Syed Salman Shah claimed that the PDMA Sindh is all prepared to cope with any emergency situation and its staff has been put on high alert. He further said that local administrations have also been issued directives to remain alert and that Karachi administration has been asked to ensure cleaning of stormwater drains.

Workers Removing Billboard at Sea View area.— Photo by INP
Workers Removing Billboard at Sea View area.— Photo by INP

Commissioner Karachi Shoaib Siddiqui asked the Pakistan Fisherfolk Forum (PFF) and other NGOs to approach fishermen and advise them to adopt precautionary measures in this behalf, an official handout here on Monday said.

Siddiqui also directed the Cantonment Board and Municipal officials to remove all dangerous and frail sign boards immediately to pre-empt any mishap in the wake of the cyclone.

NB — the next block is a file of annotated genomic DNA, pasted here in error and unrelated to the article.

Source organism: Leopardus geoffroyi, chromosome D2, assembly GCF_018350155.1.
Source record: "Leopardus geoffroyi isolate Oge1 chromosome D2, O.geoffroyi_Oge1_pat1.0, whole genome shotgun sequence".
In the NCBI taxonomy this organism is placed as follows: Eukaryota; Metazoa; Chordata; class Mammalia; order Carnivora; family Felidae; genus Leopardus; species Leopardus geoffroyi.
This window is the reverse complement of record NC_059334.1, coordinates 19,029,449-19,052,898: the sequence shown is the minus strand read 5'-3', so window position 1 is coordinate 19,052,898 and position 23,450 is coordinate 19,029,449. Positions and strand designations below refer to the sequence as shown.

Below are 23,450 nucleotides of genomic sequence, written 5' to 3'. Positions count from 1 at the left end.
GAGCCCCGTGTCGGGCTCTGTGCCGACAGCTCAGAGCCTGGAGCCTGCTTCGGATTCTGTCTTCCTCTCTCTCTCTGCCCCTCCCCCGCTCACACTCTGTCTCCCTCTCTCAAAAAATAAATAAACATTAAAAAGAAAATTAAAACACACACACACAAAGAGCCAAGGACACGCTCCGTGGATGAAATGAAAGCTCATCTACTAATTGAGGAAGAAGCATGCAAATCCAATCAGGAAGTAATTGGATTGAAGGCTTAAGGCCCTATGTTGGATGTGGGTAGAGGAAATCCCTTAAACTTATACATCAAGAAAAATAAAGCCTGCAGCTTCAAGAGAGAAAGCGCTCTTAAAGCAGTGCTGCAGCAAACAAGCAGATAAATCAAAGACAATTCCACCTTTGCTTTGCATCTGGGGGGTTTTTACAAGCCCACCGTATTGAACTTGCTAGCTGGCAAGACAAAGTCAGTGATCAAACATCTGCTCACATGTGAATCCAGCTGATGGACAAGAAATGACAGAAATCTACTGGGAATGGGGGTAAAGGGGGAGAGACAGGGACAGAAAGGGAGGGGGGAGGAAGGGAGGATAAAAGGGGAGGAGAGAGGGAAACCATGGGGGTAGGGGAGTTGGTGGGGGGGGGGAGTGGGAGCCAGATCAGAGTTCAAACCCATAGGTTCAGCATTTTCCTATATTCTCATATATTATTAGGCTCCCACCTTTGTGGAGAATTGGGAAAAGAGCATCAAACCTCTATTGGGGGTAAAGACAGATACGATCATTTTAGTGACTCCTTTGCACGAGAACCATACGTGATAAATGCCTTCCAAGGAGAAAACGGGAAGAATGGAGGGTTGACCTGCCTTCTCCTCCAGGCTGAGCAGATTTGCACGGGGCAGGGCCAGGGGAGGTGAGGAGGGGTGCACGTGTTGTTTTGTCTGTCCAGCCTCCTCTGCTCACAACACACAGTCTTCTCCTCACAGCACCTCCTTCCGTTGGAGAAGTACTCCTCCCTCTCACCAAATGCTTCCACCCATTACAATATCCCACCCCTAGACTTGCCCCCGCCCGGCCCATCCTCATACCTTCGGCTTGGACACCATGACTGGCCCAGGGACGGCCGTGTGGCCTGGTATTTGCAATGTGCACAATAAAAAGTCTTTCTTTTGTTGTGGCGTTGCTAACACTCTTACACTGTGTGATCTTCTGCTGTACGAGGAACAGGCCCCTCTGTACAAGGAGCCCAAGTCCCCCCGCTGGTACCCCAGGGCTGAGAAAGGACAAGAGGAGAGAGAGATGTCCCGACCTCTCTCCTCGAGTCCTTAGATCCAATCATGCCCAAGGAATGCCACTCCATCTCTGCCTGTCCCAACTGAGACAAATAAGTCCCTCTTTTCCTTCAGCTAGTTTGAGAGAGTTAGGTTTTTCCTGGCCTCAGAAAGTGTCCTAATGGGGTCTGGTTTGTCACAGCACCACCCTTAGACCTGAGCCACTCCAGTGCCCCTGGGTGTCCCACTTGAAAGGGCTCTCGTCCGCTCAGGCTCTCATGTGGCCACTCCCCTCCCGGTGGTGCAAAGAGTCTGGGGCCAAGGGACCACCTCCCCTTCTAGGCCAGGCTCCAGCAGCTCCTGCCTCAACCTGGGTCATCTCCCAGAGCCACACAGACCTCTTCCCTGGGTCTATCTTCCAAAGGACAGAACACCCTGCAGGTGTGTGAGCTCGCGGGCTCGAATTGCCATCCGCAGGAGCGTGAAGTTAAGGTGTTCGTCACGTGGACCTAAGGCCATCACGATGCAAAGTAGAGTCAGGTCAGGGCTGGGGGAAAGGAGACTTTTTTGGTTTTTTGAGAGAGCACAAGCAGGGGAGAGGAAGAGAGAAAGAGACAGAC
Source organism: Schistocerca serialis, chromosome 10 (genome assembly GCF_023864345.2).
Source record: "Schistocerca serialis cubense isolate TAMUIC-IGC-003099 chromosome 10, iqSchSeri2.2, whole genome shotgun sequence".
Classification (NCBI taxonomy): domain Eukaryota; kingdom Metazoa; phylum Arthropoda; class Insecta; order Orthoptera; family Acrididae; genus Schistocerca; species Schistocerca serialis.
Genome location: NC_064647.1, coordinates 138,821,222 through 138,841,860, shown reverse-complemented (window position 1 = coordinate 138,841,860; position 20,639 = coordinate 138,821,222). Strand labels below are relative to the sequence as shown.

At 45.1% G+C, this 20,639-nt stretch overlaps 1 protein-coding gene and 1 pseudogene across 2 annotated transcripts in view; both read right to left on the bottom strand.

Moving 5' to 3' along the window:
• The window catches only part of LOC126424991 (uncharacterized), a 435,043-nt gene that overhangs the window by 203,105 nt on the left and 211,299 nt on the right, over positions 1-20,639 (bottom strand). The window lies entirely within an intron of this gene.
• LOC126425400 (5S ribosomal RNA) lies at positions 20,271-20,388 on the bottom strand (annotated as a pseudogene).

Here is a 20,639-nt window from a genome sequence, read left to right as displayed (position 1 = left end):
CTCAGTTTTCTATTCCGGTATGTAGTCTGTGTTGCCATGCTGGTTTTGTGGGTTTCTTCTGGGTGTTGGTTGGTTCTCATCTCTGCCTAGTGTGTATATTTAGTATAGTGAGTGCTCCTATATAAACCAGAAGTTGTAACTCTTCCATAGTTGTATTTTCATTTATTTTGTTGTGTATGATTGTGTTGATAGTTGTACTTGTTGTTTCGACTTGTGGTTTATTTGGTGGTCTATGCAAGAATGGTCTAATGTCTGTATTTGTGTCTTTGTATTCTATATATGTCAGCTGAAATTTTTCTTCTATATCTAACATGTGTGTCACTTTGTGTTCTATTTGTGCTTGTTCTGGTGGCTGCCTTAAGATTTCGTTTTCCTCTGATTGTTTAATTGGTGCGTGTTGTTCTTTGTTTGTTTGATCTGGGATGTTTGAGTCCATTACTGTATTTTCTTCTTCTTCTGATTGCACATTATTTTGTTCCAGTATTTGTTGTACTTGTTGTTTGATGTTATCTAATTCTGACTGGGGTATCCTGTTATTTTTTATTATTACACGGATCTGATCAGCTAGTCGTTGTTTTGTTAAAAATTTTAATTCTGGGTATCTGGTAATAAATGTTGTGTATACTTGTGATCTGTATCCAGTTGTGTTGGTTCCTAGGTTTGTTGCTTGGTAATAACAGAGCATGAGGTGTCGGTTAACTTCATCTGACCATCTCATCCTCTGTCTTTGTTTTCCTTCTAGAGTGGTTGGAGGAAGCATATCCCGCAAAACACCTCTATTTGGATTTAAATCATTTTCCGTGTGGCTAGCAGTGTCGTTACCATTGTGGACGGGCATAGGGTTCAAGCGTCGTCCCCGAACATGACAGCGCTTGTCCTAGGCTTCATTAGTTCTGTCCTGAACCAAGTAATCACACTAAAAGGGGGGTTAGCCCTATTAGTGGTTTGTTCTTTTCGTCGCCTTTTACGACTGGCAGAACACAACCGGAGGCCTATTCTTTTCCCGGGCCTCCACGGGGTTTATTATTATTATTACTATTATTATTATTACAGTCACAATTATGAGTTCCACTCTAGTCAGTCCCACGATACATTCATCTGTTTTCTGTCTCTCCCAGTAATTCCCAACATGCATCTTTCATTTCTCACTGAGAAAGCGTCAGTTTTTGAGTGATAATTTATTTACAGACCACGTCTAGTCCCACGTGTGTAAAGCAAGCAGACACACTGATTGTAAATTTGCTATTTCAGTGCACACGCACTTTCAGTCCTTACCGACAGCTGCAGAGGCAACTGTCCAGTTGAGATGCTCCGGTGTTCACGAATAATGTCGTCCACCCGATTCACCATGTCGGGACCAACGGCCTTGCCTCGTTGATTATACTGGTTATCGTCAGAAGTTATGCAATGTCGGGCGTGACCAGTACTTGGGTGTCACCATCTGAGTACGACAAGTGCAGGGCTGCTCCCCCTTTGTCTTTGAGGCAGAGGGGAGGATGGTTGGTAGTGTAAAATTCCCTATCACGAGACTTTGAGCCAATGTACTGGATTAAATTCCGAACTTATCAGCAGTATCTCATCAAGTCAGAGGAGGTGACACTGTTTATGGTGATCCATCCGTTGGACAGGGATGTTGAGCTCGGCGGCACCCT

Policemen and coast guard personnel patrol on Sea View beach in Karachi, Tuesday, Oct. 28, 2014. — Photo by AP
Policemen and coast guard personnel patrol on Sea View beach in Karachi, Tuesday, Oct. 28, 2014. — Photo by AP

The commissioner also directed Karachi Metropolitan Corporation, District Municipal bodies and other concerned departments to ensure strict implementation of Section 144 of the CrPC which bans bathing and swimming in sea.

He further asked the citizens to avoid going and taking their families to sea beaches till the danger of the storm subsided and said, “Section 144 will remain imposed on beaches till Nov 2 and no one will be allowed to go to seashores.”


Fishermen lament over government's lukewarm response